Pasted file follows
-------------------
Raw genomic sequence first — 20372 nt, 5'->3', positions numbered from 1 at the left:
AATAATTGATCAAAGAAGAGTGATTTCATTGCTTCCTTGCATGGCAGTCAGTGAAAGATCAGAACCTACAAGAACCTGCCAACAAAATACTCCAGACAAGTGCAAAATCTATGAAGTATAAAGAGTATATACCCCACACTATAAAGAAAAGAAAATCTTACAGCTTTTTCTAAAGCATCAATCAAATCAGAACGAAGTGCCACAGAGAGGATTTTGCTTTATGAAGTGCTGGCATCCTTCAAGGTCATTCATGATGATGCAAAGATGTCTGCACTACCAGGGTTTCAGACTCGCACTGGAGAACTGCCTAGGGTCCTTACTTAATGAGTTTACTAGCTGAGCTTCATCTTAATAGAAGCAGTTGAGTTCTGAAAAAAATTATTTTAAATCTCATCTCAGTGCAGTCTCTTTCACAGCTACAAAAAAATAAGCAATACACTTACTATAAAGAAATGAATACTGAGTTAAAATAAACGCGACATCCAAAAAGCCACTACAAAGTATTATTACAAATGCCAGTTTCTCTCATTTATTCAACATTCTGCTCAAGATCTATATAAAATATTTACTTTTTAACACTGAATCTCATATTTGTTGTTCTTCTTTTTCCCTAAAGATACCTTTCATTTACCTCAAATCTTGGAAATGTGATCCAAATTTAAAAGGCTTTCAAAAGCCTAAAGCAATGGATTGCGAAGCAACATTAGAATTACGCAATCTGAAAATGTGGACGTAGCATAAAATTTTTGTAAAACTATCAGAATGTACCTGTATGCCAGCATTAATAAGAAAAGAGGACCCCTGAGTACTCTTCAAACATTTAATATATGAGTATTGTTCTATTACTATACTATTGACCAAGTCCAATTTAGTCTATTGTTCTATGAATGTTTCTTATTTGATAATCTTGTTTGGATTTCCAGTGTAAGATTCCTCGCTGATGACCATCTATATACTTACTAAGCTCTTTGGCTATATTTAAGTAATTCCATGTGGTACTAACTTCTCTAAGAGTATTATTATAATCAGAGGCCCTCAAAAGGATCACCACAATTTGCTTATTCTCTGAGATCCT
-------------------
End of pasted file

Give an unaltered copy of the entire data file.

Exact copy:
Raw genomic sequence first — 20372 nt, 5'->3', positions numbered from 1 at the left:
AATAATTGATCAAAGAAGAGTGATTTCATTGCTTCCTTGCATGGCAGTCAGTGAAAGATCAGAACCTACAAGAACCTGCCAACAAAATACTCCAGACAAGTGCAAAATCTATGAAGTATAAAGAGTATATACCCCACACTATAAAGAAAAGAAAATCTTACAGCTTTTTCTAAAGCATCAATCAAATCAGAACGAAGTGCCACAGAGAGGATTTTGCTTTATGAAGTGCTGGCATCCTTCAAGGTCATTCATGATGATGCAAAGATGTCTGCACTACCAGGGTTTCAGACTCGCACTGGAGAACTGCCTAGGGTCCTTACTTAATGAGTTTACTAGCTGAGCTTCATCTTAATAGAAGCAGTTGAGTTCTGAAAAAAATTATTTTAAATCTCATCTCAGTGCAGTCTCTTTCACAGCTACAAAAAAATAAGCAATACACTTACTATAAAGAAATGAATACTGAGTTAAAATAAACGCGACATCCAAAAAGCCACTACAAAGTATTATTACAAATGCCAGTTTCTCTCATTTATTCAACATTCTGCTCAAGATCTATATAAAATATTTACTTTTTAACACTGAATCTCATATTTGTTGTTCTTCTTTTTCCCTAAAGATACCTTTCATTTACCTCAAATCTTGGAAATGTGATCCAAATTTAAAAGGCTTTCAAAAGCCTAAAGCAATGGATTGCGAAGCAACATTAGAATTACGCAATCTGAAAATGTGGACGTAGCATAAAATTTTTGTAAAACTATCAGAATGTACCTGTATGCCAGCATTAATAAGAAAAGAGGACCCCTGAGTACTCTTCAAACATTTAATATATGAGTATTGTTCTATTACTATACTATTGACCAAGTCCAATTTAGTCTATTGTTCTATGAATGTTTCTTATTTGATAATCTTGTTTGGATTTCCAGTGTAAGATTCCTCGCTGATGACCATCTATATACTTACTAAGCTCTTTGGCTATATTTAAGTAATTCCATGTGGTACTAACTTCTCTAAGAGTATTATTATAATCAGAGGCCCTCAAAAGGATCACCACAATTTGCTTATTCTCTGAGATCCT